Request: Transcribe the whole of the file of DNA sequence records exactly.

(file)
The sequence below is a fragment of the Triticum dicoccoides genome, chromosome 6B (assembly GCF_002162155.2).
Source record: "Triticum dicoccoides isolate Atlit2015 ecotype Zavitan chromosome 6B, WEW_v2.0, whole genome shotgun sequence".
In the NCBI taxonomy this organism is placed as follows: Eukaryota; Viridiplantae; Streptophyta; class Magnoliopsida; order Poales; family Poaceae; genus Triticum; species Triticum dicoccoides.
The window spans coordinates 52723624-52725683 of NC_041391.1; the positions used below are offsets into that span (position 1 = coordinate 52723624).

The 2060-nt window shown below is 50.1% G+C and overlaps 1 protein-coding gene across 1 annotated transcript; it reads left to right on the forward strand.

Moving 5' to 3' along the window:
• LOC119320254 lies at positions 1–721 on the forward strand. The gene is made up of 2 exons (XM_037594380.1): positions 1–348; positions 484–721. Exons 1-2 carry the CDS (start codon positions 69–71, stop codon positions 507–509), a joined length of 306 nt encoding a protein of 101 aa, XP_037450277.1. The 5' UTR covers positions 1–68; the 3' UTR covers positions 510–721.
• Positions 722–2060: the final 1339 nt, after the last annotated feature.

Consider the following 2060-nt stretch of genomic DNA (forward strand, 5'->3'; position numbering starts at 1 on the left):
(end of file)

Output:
The sequence below is a fragment of the Triticum dicoccoides genome, chromosome 6B (assembly GCF_002162155.2).
Source record: "Triticum dicoccoides isolate Atlit2015 ecotype Zavitan chromosome 6B, WEW_v2.0, whole genome shotgun sequence".
In the NCBI taxonomy this organism is placed as follows: Eukaryota; Viridiplantae; Streptophyta; class Magnoliopsida; order Poales; family Poaceae; genus Triticum; species Triticum dicoccoides.
The window spans coordinates 52723624-52725683 of NC_041391.1; the positions used below are offsets into that span (position 1 = coordinate 52723624).

The 2060-nt window shown below is 50.1% G+C and overlaps 1 protein-coding gene across 1 annotated transcript; it reads left to right on the forward strand.

Moving 5' to 3' along the window:
• LOC119320254 lies at positions 1–721 on the forward strand. The gene is made up of 2 exons (XM_037594380.1): positions 1–348; positions 484–721. Exons 1-2 carry the CDS (start codon positions 69–71, stop codon positions 507–509), a joined length of 306 nt encoding a protein of 101 aa, XP_037450277.1. The 5' UTR covers positions 1–68; the 3' UTR covers positions 510–721.
• Positions 722–2060: the final 1339 nt, after the last annotated feature.

Consider the following 2060-nt stretch of genomic DNA (forward strand, 5'->3'; position numbering starts at 1 on the left):